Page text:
by Mary Dickinson
August 11, 2004
In the entrance to the exhibit was a glass covered display case holding items that were stored in the hold of the ship with the captives: a keg of nails, machetes for cutting sugar cane, a chest filled with heavy brocade fabrics, a telescope, etc. The next gallery looked like the hold of a ship. We could hear recorded sounds that might be heard near the ocean. Written material told about the catastrophic horror forced on the Africans from the time they were captured, the inhuman indignities they suffered while being transported in the hold of a slave ship, the humiliation of being sold in a slave market, and finally, finding themselves once more on a ship and then freeing themselves from their shackles and revolting.
The next gallery had glass display cases with epaulets, a flint lock pistol, telescope, shackles, coin and paper money from 1839 and a picture of a naval officer of the period, information relevant to the recapture of the Amistad by the USS Washington. The contemporary arguments, pro and con concerning slavery, were printed on one display. A daily log of newspaper stories about the captured Africans (where they were staying, what they were doing, how their case was going) was in a loose-leaf scrap book bound with rope.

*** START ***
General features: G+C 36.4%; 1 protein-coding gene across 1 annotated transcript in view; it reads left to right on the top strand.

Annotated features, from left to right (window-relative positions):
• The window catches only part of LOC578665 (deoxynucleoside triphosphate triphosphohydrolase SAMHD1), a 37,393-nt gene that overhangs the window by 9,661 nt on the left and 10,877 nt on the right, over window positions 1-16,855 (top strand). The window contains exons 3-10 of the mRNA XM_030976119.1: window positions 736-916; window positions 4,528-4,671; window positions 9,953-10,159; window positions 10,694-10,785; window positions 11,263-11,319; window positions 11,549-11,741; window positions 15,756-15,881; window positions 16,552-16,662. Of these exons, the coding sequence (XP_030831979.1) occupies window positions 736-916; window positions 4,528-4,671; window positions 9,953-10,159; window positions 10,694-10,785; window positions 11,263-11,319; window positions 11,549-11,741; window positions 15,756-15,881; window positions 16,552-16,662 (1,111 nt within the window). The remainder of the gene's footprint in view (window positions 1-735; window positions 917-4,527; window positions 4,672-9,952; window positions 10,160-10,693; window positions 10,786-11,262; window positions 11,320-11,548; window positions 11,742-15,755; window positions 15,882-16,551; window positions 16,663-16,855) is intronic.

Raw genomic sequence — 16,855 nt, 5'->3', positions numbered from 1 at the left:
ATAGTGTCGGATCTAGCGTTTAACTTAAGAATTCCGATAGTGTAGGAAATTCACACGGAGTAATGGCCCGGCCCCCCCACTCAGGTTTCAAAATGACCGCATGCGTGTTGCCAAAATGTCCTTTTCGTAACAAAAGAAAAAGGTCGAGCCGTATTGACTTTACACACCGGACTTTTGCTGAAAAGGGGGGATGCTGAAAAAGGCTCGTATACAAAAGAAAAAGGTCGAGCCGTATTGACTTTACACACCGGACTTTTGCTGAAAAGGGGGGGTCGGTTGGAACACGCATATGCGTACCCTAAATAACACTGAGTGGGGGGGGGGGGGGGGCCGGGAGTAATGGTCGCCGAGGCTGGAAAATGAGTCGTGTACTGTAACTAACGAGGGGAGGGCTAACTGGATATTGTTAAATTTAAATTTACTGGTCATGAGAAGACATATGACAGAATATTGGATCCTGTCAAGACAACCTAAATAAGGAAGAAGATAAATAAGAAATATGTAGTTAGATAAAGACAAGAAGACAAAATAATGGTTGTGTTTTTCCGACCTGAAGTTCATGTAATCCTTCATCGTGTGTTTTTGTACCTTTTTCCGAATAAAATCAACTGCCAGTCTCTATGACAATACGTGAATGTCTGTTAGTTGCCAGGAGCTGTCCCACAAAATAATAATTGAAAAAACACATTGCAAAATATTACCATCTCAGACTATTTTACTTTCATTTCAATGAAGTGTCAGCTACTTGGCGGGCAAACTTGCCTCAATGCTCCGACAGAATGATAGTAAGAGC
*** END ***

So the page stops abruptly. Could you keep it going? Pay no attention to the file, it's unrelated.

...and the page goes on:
The next gallery had a light and sound show. Drawings of the Africans’ faces were on one wall and when they were mentioned by the recording, a light would shine on their picture. A silhouette of former President John Quincy Adams was referred to because he was the lawyer defending the captives in their second trial in the Supreme Court in Washington, DC. They were freed by a 6-1 decision made by three Southern justices and four Northern justices (one died before the decision was made on the case).
The last gallery had a woven piece of cloth and masks worn by women during a native ceremony, items from Mendeland in Sierra Leone in Africa, where the captives lived before they were taken captives. The exhibit was filled with power packed information; the more you read the more you got out of it.
From journal The Amistad and the CT Freedom Trail